My heart breaks for the loss experienced by Ted, by Jocelyn’s family and Ted’s family, and most of all for the void left for little Emmerson, who will never get to know the mother who was so very ready to shower her new baby with all the love she could muster.

The Tree That Wouldn’t Die

We  used to have two pear trees in the middle of the arced flower beds around our patio.  They were the same kind of trees, planted at the same time.  Some years ago one of them was taken down by a storm.  Two years ago the other one began to split in two and had to be chopped down, leaving us with no shade and two stumps in our flower bed where we now perch flower pots.

The first tree that fell just died.  It left a stump and roots behind, but they promptly began to rot away and now break apart easily into spongy shards when nicked by a shovel.  The other tree, however, refuses to give up the ghost.  Two years later, it still clings to life as best it can, sending up dozens of leafy shoots from its rock hard roots.  The shoots grow up among the flowers and through the shrubs framing the rear of the flower bed, and because they are harming the shrubs and interfering with the flowers, I snip them all off at ground level — and then, a month or two later, I do the same thing over again.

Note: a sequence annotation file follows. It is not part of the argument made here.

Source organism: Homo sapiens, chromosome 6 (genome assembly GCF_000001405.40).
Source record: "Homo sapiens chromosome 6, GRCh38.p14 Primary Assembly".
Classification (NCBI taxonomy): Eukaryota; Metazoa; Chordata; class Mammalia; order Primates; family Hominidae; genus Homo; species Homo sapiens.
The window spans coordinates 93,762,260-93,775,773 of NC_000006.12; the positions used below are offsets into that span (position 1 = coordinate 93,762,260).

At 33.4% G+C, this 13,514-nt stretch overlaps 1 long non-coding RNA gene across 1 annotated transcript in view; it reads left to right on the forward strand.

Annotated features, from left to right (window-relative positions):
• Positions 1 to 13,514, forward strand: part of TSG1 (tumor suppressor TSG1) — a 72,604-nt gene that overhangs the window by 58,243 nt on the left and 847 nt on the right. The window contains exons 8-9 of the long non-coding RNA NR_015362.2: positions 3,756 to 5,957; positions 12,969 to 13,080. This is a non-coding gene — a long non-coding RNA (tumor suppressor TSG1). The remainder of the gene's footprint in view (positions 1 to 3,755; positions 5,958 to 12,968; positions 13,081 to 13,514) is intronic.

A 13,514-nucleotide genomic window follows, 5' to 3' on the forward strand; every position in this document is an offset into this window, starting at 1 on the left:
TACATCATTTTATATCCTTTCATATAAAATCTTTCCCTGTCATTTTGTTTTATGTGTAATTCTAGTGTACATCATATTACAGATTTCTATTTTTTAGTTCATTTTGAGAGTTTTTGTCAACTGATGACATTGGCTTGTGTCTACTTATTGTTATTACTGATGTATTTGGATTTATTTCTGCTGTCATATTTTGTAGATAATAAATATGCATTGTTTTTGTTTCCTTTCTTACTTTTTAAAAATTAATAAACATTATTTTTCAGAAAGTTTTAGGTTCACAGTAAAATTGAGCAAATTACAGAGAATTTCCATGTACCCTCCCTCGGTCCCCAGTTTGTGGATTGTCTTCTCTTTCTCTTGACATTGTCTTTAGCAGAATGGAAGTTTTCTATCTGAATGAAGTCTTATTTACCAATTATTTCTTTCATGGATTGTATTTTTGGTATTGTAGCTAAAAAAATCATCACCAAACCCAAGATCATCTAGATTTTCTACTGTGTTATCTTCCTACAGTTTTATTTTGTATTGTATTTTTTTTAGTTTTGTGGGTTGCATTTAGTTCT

As this process has repeated itself I’ve developed a grudging respect for this feisty tree that refuses to accept its unfortunate fate.  Now I feel somewhat guilty when I take out my clipper and cut down the shoots.  I guess some trees, like some people, are just more stubborn than others.

Looking For A Quick, Clean Exit, Far Into The Future